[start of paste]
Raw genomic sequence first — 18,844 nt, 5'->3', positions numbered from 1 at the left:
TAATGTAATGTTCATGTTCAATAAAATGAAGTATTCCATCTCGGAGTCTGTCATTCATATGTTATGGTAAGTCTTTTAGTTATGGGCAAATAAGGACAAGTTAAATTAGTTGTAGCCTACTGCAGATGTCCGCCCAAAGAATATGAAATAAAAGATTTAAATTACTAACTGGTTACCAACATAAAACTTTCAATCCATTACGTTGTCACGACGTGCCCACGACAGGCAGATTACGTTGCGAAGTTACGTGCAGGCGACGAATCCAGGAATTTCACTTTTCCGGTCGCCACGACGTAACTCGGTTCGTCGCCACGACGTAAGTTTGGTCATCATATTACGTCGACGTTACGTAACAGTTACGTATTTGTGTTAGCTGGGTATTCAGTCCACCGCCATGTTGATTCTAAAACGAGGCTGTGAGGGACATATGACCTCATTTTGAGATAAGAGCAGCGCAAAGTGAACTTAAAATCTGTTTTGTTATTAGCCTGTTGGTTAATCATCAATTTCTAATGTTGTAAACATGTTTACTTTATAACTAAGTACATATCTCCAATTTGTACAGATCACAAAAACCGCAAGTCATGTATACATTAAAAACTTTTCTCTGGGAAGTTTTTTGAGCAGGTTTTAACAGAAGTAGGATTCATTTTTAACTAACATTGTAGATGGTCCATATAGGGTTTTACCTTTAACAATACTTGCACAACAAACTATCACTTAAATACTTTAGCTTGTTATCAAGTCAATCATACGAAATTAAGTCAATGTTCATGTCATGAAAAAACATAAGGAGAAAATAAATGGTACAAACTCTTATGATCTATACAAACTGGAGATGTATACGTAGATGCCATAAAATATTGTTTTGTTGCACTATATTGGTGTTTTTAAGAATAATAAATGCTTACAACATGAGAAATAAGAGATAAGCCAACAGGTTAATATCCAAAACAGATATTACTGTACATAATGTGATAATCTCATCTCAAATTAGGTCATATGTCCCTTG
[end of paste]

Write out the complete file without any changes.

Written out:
Raw genomic sequence first — 18,844 nt, 5'->3', positions numbered from 1 at the left:
TAATGTAATGTTCATGTTCAATAAAATGAAGTATTCCATCTCGGAGTCTGTCATTCATATGTTATGGTAAGTCTTTTAGTTATGGGCAAATAAGGACAAGTTAAATTAGTTGTAGCCTACTGCAGATGTCCGCCCAAAGAATATGAAATAAAAGATTTAAATTACTAACTGGTTACCAACATAAAACTTTCAATCCATTACGTTGTCACGACGTGCCCACGACAGGCAGATTACGTTGCGAAGTTACGTGCAGGCGACGAATCCAGGAATTTCACTTTTCCGGTCGCCACGACGTAACTCGGTTCGTCGCCACGACGTAAGTTTGGTCATCATATTACGTCGACGTTACGTAACAGTTACGTATTTGTGTTAGCTGGGTATTCAGTCCACCGCCATGTTGATTCTAAAACGAGGCTGTGAGGGACATATGACCTCATTTTGAGATAAGAGCAGCGCAAAGTGAACTTAAAATCTGTTTTGTTATTAGCCTGTTGGTTAATCATCAATTTCTAATGTTGTAAACATGTTTACTTTATAACTAAGTACATATCTCCAATTTGTACAGATCACAAAAACCGCAAGTCATGTATACATTAAAAACTTTTCTCTGGGAAGTTTTTTGAGCAGGTTTTAACAGAAGTAGGATTCATTTTTAACTAACATTGTAGATGGTCCATATAGGGTTTTACCTTTAACAATACTTGCACAACAAACTATCACTTAAATACTTTAGCTTGTTATCAAGTCAATCATACGAAATTAAGTCAATGTTCATGTCATGAAAAAACATAAGGAGAAAATAAATGGTACAAACTCTTATGATCTATACAAACTGGAGATGTATACGTAGATGCCATAAAATATTGTTTTGTTGCACTATATTGGTGTTTTTAAGAATAATAAATGCTTACAACATGAGAAATAAGAGATAAGCCAACAGGTTAATATCCAAAACAGATATTACTGTACATAATGTGATAATCTCATCTCAAATTAGGTCATATGTCCCTTG